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Letting Go by JM Dragon


The city of Asheville was much like any other thriving populated area. This one boasted that it had recently celebrated its’ one hundredth and sixtieth year. Its inception began with the discovery of gold in the surrounding hillsides. Inevitably, the gold ran dry, but unlike other mining towns, Asheville continued to flourish. A wagon train of new settlers had taken a shine to the area and decided to continue where the miners left off. Eventually, the small town in which the settlers chose to begin their new lives became a large, thriving metropolis. 
One aspect of the original township remained, the local newspaper, the Asheville Globe. Although the paper had modern press technology and a large state readership, it remained a family run business, having done so since its first issue in eighteen-seventy five. 
People equate a newspaper with reporting the news.
This story is not about the newspaper. At least not directly. No, this is about a romance that did not make the headlines even though the Asheville Globe had its part to play. It all began in earnest when….
Chapter 1
“Stella? It is you. How have you been? I haven’t seen you since…well, ages.”
Stella Hawke recognized the gushing voice as a comrade from her army unit, met during her enlistment, Reggie Stockton. She managed a passable smile. 
“Good and you, Reggie?” 
Stella watched as Reggie moved closer, towering over her.
“I’m pretty good myself.” Reggie said. She grinned. “My dad was so glad to have me back safe and sound that he gave me an easy reporting job with the family newspaper. Life is going well. What have you been doing? Are you still in the army?” Reggie scrunched up her face.
Before Stella could reply Reggie spoke again. 
“I’d never have expected to see you in Asheville. Do you live here now? Some coincidence, huh?”
Stella recalled Reggie’s empathy and forgave her the questions. Normally she would have walked away by this point.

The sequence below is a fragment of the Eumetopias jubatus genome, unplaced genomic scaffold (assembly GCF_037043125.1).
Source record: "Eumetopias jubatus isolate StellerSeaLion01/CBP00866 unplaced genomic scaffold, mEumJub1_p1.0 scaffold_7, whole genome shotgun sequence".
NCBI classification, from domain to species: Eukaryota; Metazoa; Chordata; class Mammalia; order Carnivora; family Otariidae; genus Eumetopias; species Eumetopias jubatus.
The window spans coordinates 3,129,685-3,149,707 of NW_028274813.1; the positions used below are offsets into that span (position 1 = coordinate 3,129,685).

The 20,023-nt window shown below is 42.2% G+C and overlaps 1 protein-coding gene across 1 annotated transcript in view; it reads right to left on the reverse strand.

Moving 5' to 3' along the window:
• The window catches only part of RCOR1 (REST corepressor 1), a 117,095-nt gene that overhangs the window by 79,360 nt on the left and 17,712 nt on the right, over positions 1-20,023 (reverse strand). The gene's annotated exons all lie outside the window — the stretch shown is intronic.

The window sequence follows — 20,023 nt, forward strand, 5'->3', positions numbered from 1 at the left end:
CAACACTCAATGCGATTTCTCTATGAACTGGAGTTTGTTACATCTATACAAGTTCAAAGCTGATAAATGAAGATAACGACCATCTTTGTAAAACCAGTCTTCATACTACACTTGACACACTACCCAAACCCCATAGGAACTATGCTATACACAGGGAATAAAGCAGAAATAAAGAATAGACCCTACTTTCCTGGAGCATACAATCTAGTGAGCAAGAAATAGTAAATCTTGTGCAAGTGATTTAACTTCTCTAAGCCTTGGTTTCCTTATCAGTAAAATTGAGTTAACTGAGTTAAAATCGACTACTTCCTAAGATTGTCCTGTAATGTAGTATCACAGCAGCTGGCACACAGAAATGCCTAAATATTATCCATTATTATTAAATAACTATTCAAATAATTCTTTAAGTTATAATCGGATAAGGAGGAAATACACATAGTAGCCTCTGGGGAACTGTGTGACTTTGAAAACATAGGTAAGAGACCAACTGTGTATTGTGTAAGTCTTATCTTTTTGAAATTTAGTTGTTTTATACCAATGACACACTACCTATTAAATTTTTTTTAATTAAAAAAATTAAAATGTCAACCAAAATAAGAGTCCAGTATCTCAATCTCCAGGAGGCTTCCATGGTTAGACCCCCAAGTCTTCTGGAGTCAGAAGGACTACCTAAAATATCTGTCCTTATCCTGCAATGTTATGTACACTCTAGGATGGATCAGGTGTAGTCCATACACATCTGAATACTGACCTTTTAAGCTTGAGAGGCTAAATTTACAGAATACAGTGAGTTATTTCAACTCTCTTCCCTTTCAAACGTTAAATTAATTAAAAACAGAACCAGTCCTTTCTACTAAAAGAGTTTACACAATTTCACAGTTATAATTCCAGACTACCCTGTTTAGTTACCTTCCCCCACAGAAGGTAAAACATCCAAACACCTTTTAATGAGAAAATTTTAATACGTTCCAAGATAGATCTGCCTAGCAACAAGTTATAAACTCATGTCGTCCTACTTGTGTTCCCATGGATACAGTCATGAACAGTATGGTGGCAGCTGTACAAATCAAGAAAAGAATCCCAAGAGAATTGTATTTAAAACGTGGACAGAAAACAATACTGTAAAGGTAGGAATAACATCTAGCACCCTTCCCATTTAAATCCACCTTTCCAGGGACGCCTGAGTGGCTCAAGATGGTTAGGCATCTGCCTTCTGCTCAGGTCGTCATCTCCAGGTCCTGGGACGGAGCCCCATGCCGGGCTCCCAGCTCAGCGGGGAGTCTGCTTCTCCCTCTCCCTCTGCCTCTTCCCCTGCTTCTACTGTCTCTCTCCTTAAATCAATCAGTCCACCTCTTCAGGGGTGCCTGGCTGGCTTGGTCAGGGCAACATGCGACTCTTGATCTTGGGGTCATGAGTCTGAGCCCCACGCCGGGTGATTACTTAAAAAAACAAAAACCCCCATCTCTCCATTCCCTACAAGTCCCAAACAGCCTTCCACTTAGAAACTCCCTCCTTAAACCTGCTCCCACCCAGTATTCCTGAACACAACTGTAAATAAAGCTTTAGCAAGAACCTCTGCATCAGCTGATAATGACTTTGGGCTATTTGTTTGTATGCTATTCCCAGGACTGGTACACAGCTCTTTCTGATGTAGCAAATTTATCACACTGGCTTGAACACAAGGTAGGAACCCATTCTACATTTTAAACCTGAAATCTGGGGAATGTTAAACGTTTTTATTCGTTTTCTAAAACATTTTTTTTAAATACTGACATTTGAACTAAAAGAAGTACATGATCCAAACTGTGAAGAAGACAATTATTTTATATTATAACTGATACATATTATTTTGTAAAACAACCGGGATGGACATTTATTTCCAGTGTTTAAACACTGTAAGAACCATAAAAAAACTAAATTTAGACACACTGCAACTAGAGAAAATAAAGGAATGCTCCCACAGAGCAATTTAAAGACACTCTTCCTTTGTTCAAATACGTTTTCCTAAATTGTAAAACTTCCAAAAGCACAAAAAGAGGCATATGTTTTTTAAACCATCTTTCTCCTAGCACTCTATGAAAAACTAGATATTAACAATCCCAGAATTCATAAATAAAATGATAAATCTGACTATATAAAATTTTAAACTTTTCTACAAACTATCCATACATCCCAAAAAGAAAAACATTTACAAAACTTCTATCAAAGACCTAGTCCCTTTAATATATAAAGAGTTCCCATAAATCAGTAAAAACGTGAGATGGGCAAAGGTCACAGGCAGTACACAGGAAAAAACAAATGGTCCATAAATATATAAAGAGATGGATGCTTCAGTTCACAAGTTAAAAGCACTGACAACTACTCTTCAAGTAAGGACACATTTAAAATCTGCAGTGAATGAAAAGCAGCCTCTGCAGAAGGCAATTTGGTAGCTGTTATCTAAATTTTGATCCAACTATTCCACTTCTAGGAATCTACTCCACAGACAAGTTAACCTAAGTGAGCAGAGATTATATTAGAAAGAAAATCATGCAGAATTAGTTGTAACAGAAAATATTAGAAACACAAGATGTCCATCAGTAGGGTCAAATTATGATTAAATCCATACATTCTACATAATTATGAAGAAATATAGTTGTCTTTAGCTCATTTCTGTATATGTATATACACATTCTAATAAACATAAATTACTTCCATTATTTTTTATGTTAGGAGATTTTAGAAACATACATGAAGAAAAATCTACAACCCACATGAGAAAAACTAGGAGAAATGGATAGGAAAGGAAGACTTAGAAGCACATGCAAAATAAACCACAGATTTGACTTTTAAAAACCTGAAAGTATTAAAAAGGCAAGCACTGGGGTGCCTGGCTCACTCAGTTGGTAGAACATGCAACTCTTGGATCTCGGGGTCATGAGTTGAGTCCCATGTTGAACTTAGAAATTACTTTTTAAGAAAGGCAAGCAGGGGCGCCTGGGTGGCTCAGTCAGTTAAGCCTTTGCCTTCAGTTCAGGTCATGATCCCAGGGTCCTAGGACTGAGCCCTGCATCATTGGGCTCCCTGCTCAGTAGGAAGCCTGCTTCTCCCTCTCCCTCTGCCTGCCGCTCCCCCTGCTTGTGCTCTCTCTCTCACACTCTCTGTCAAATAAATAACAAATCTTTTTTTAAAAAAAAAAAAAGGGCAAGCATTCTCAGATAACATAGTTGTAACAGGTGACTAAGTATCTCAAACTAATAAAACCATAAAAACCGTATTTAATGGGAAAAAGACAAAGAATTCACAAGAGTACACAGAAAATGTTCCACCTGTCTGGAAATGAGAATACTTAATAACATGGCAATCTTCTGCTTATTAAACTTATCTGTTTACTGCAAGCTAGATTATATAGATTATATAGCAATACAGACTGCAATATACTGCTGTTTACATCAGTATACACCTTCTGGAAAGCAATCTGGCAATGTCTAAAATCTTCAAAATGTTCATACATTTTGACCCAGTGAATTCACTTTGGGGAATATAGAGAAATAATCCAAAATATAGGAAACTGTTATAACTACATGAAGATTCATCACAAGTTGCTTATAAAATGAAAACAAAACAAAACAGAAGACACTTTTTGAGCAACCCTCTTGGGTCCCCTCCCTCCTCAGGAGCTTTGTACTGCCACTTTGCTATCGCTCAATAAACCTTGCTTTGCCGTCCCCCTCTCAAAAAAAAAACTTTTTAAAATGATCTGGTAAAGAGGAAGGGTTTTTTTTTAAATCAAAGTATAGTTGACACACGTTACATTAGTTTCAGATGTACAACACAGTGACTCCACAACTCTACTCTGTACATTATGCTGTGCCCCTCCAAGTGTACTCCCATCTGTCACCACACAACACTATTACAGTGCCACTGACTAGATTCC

“Yeah, some coincidence.” Stella shrugged. “My grandmother used to live in town. When they diagnosed her with cancer, I decided not to re-enlist. I managed to spend the last couple of months with her before she died. That was six weeks ago.” 
Stella blew out a breath she had not realize she’d been holding. “I’ve had odd jobs around the place while waiting for probate to sort things out…it was a little messy. Governmental paperwork is the very devil, right?”
“Yeah, right,” Reggie agreed.
Stella rolled her eyes as Reggie placed her hands on her hips and pursed her lips. She’d seen that look before and it usually meant that Reggie had made a decision.
“My job at the paper requires that I attend a luncheon where the old—well, maybe some young—wealthy women of Ashton congregate every three months and have a raffle. This time the prize is Super Bowl tickets.” She grinned. “Local dignitaries pay top dollar to attend. More to be seen rather than to win the prize.” 
Reggie’s eyes brightened. “Stella, come with me and we can catch up properly.”
Stella looked down at her attire. It was functional but hardly presentable for the cream of society. “Thanks for the offer, Reggie, but I have an appointment at two.”
Stella felt the hand rather than saw it appear on her forearm. It held a gentleness that she had not experienced for some time. 
“Stella, if you need a job, or anything, while things get sorted out for you, I’ll do what I can to help. You always were a great organizer. I could arrange….” 
Stella winced and abruptly withdrew her arm. 
“No! Damn it, Reggie, I don’t need your family's charity. I’m capable of finding my own way in this world and I will. Go to your damn charity luncheon and forget you ever saw me.” 
Stella forced herself to watch the pain of the refusal appear in Reggie’s expressive hazel eyes, as her brow furrowed and her lips took a decided downturn. 
“No problem, take care of yourself.” Reggie fished a business card out of her purse and placed it in Stella's hand before she turned and left. The three-inch heels she wore clicked on the sidewalk—the long legs reminding Stella of a stork’s pace. 
Stella watched Reggie leave as a part of her screamed to call her back and accept any morsel of help. Then, the darker voice that now ruled her world shouted louder, drawing the despair of her soul into the blackest corner it could find. She had no appointment. She had only the dim prospect of hope after she’d read in the local newspaper that the Asheville Globe had an open day for taking on new staff.  Talk about irony. With a heavy sigh, she opened the door Reggie had just come out of and entered the building.